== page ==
The management benefits of performance recording shine through at this time of year on the Perthshire farm run by Alex Brewster.
A decade after introducing performance recording to his flock of Blackface sheep, Mr Brewster is more convinced than ever it one of the best business decisions he’s made.
Mr Brewster and his parents Alistair and Morag farm around 9000 acres as tenants of Atholl Estate at Rotmell near Dunkeld along with a land mangagment contract on Riemore near Butterstone, and a further 300 acres rented locally. The enterprise runs to 1500 feet above sea level supporting 2000 Blackface ewes and 100 Aberdeen Angus cows along with 4000 organic free range hens.
Since introducing performance recording returns have improved and the figures speak for themselves with average lamb weights up by 2.5kg since recording started. However, it is at this time of year that the major benefits of the system are clearest.
Mothering ability is one of the key attributes Mr Brewster has been breeding into his flock through selecting tups with high maternal indexes and during lambing seasons like those of the past two years the benefits of ewes being strongly bonded with their lambs and having plenty of milk shine through.
“I used to spend two or three hours a day trying to get lambs to suck from mothers which weren’t willing to take them. Now I have ewes which want their lambs – in fact they often want more than their own which is a different sort of problem but one that is much easier to solve!” said Mr Brewster.
Lamb losses overall have fallen and the Brewsters very rarely have to intervene to assist ewes with lambing which also helps to ensure a strong bond is established between the ewe and her lambs from the outset.
Only on very rare occasions do ewes and lambs have to be brought inside, reducing the risk of disease and disrupting the bond. “We used to need 26 pens inside and now we only have six. Even with the bad weather this spring the pens inside were only fully needed one day and the flock coped well with the conditions.”
Another benefit to the Brewsters’ breeding programme has been a sharp reduction in lamb losses to foxes. “We have wooded areas around the fields and there are a lot of foxes which used to be a problem, especially at night. We’ve had a fox about all this lambing season but, where we used to lose 50-60 lambs to foxes, we’ve just lost two this year in the twin fields with the lambs lying tight in with their mothers overnight.”
It was time spent in New Zealand after finishing college that proved the initial inspiration for 34-year-old Mr Brewster to improve the genetics of the flock back home. He worked on a 120,000 acre sheep station running 40,000 sheep and one of his clearest memories was the emphasis put on breeding replacements using genetic information to improve flock performance. The introduction of a nucleus flock of 150 females to breed the majority of male replacements at Rotmell was based on a model seen in New Zealand.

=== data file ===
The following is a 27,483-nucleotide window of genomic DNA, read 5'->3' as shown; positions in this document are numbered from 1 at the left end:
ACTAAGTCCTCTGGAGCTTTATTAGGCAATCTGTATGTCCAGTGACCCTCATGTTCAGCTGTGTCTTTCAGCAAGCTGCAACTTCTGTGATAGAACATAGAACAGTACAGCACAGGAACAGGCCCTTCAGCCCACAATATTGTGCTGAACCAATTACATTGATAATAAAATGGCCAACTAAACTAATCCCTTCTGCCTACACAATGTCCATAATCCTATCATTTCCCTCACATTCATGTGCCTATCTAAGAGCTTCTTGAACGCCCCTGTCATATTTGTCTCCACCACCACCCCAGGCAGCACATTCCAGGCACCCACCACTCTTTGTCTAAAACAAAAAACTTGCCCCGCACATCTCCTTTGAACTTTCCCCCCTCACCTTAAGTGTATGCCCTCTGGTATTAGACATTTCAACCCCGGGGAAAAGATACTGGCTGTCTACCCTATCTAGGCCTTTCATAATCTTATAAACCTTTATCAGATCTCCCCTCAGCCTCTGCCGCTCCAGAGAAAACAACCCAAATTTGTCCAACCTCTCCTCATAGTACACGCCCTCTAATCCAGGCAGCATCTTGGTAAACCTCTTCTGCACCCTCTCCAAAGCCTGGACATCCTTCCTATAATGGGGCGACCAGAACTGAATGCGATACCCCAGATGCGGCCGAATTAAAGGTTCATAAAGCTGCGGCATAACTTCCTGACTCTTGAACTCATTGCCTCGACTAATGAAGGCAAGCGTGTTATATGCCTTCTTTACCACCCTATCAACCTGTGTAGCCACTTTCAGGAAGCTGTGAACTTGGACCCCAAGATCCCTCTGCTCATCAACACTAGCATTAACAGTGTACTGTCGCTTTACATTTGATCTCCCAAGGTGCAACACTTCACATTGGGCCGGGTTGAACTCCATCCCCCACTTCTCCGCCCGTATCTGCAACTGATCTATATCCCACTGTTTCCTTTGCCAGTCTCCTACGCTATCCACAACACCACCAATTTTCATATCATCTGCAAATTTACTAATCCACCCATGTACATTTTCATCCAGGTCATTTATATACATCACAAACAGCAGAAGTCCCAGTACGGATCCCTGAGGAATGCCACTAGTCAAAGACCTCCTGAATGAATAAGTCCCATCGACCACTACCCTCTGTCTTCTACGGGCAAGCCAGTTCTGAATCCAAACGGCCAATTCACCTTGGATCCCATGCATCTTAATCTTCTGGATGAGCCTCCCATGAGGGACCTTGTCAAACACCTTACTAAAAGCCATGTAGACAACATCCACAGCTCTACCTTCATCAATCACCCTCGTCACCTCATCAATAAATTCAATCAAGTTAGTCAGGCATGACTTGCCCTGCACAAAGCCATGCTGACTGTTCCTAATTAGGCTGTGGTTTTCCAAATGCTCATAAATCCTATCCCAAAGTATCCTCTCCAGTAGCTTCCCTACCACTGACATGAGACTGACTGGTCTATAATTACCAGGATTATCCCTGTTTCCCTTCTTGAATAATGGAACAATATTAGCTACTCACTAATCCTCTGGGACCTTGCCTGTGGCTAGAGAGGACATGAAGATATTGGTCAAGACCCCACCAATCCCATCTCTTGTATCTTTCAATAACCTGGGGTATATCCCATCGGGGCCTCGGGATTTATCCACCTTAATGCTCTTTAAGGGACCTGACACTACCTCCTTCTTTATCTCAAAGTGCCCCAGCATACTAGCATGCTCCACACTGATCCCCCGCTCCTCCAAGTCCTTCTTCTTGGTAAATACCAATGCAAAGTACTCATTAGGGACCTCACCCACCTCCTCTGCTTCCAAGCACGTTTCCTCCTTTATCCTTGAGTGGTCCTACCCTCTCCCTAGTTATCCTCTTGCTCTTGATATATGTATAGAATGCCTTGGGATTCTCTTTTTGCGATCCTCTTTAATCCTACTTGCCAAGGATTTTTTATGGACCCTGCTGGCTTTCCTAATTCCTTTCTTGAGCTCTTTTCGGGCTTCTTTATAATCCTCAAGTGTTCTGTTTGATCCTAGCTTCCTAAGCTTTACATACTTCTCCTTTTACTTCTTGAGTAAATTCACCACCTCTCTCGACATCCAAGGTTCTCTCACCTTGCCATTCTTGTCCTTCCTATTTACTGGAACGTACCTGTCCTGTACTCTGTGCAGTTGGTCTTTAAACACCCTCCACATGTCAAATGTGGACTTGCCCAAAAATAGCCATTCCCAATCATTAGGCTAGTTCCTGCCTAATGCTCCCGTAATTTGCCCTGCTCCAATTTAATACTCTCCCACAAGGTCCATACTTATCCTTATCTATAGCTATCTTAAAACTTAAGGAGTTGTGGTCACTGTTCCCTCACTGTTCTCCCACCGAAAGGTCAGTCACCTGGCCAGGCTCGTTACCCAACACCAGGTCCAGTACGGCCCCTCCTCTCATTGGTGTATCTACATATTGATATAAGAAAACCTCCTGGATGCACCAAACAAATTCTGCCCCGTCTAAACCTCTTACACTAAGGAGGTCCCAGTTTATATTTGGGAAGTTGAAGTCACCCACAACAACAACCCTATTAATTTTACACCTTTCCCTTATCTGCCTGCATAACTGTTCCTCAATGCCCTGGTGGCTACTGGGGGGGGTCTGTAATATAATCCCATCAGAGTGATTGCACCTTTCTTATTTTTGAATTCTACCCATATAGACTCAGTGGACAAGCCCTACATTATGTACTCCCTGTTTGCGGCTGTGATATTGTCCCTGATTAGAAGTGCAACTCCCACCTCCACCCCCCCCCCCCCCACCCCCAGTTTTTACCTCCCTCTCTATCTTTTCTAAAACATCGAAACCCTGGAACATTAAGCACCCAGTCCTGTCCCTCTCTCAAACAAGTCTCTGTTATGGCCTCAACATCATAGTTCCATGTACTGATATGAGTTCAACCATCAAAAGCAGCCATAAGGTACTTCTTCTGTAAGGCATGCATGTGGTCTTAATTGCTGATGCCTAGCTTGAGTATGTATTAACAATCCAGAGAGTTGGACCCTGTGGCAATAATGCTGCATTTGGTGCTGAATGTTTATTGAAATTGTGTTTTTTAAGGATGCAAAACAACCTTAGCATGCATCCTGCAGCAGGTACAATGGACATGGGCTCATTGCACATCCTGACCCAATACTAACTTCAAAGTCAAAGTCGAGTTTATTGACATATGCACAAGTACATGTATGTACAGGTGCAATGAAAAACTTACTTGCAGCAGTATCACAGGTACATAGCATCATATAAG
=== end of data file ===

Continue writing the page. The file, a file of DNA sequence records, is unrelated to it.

Mr Brewster also decided to take part in the Scottish Sheep Strategy “Benefits of Better Breeding” project run by Quality Meat Scotland aimed at encouraging uptake of performance recording. This, he said, gave him a very clear understanding of his flock costings and the economic potential of recording.
“I’m not pushing hard for an extreme sheep but an efficient and productive animal which is a balance between breed type, physical structure and proven genetic potential. Bigger sheep just need more feed on harder ground and increasing my feed bill is not part of the plan.
“What I’m chasing is mothering ability. I’m looking for a sheep which will rear her lambs well with a good supply of milk as well as rearing lambs with muscle. The sheep don’t have to be bigger and heavier to do that although I have Blackface lambs which have loins as wide as Texels and kill out just as well.”
Mr Brewster is at a loss as to why more Scottish producers are not performance recording.
“There can, unfortunately, be a tendency to be too inward-looking and it’s really important that the youngsters coming into the industry get the chance to travel and get out and onto different farms to see what others are doing well.
“Perhaps for some it is simply a case of not wanting to break the mould and admit there could be a better way to do things. Too often farmers quote just two sets of figures – their scanning percentages and how much their top pen of lambs made. In reality it would be much more honest if they were looking at their losses from birth to sale.
“At tup sales time farmers could look back over the previous season honestly and ask themselves what could they be doing better rather than just doing what they’ve always done and buying a tup with good legs and head.”
For further information on performance recording visit www.scottishsheepstrategy.org.uk or the Quality Meat Scotland stand at Scotsheep (June 6) for an update on the project.